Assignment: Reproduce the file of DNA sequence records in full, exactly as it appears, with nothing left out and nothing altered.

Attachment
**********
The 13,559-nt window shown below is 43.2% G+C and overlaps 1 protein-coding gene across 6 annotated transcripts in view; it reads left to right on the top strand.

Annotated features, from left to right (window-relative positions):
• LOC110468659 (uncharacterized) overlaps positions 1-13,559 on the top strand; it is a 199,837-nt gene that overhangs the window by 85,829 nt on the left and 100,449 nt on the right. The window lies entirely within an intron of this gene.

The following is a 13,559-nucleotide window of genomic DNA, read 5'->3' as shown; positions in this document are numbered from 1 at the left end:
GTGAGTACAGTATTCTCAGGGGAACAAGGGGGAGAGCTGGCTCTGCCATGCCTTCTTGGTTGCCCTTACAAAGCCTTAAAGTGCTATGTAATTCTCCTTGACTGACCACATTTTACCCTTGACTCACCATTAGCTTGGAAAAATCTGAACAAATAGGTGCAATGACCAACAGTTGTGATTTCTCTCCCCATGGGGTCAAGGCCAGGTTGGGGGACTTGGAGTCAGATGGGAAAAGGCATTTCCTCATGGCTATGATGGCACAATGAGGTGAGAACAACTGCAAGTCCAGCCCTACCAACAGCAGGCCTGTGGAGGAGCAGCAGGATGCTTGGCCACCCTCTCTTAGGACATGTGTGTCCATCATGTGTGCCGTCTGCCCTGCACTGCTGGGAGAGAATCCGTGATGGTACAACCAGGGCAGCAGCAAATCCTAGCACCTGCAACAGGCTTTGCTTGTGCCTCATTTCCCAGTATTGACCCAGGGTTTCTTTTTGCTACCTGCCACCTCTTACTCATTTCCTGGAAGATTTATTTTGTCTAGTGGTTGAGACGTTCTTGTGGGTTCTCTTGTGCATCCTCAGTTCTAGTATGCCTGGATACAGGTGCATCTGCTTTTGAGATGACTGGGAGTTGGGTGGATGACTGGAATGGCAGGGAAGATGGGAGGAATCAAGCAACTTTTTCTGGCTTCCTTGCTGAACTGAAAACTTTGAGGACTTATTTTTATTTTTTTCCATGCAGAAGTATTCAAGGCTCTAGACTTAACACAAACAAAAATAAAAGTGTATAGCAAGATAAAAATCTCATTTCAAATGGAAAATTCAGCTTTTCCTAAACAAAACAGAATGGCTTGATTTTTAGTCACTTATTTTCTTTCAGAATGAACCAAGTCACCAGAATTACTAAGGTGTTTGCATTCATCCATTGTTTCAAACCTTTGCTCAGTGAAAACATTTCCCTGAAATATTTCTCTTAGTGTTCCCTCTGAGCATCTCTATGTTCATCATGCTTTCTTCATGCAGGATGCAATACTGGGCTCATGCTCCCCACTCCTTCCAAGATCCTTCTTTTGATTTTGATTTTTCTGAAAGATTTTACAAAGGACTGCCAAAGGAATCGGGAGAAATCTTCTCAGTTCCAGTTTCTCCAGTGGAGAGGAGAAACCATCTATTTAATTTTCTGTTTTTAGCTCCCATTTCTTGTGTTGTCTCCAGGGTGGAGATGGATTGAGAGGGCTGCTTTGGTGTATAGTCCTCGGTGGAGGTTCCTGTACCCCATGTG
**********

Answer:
The 13,559-nt window shown below is 43.2% G+C and overlaps 1 protein-coding gene across 6 annotated transcripts in view; it reads left to right on the top strand.

Annotated features, from left to right (window-relative positions):
• LOC110468659 (uncharacterized) overlaps positions 1-13,559 on the top strand; it is a 199,837-nt gene that overhangs the window by 85,829 nt on the left and 100,449 nt on the right. The window lies entirely within an intron of this gene.

The following is a 13,559-nucleotide window of genomic DNA, read 5'->3' as shown; positions in this document are numbered from 1 at the left end:
GTGAGTACAGTATTCTCAGGGGAACAAGGGGGAGAGCTGGCTCTGCCATGCCTTCTTGGTTGCCCTTACAAAGCCTTAAAGTGCTATGTAATTCTCCTTGACTGACCACATTTTACCCTTGACTCACCATTAGCTTGGAAAAATCTGAACAAATAGGTGCAATGACCAACAGTTGTGATTTCTCTCCCCATGGGGTCAAGGCCAGGTTGGGGGACTTGGAGTCAGATGGGAAAAGGCATTTCCTCATGGCTATGATGGCACAATGAGGTGAGAACAACTGCAAGTCCAGCCCTACCAACAGCAGGCCTGTGGAGGAGCAGCAGGATGCTTGGCCACCCTCTCTTAGGACATGTGTGTCCATCATGTGTGCCGTCTGCCCTGCACTGCTGGGAGAGAATCCGTGATGGTACAACCAGGGCAGCAGCAAATCCTAGCACCTGCAACAGGCTTTGCTTGTGCCTCATTTCCCAGTATTGACCCAGGGTTTCTTTTTGCTACCTGCCACCTCTTACTCATTTCCTGGAAGATTTATTTTGTCTAGTGGTTGAGACGTTCTTGTGGGTTCTCTTGTGCATCCTCAGTTCTAGTATGCCTGGATACAGGTGCATCTGCTTTTGAGATGACTGGGAGTTGGGTGGATGACTGGAATGGCAGGGAAGATGGGAGGAATCAAGCAACTTTTTCTGGCTTCCTTGCTGAACTGAAAACTTTGAGGACTTATTTTTATTTTTTTCCATGCAGAAGTATTCAAGGCTCTAGACTTAACACAAACAAAAATAAAAGTGTATAGCAAGATAAAAATCTCATTTCAAATGGAAAATTCAGCTTTTCCTAAACAAAACAGAATGGCTTGATTTTTAGTCACTTATTTTCTTTCAGAATGAACCAAGTCACCAGAATTACTAAGGTGTTTGCATTCATCCATTGTTTCAAACCTTTGCTCAGTGAAAACATTTCCCTGAAATATTTCTCTTAGTGTTCCCTCTGAGCATCTCTATGTTCATCATGCTTTCTTCATGCAGGATGCAATACTGGGCTCATGCTCCCCACTCCTTCCAAGATCCTTCTTTTGATTTTGATTTTTCTGAAAGATTTTACAAAGGACTGCCAAAGGAATCGGGAGAAATCTTCTCAGTTCCAGTTTCTCCAGTGGAGAGGAGAAACCATCTATTTAATTTTCTGTTTTTAGCTCCCATTTCTTGTGTTGTCTCCAGGGTGGAGATGGATTGAGAGGGCTGCTTTGGTGTATAGTCCTCGGTGGAGGTTCCTGTACCCCATGTG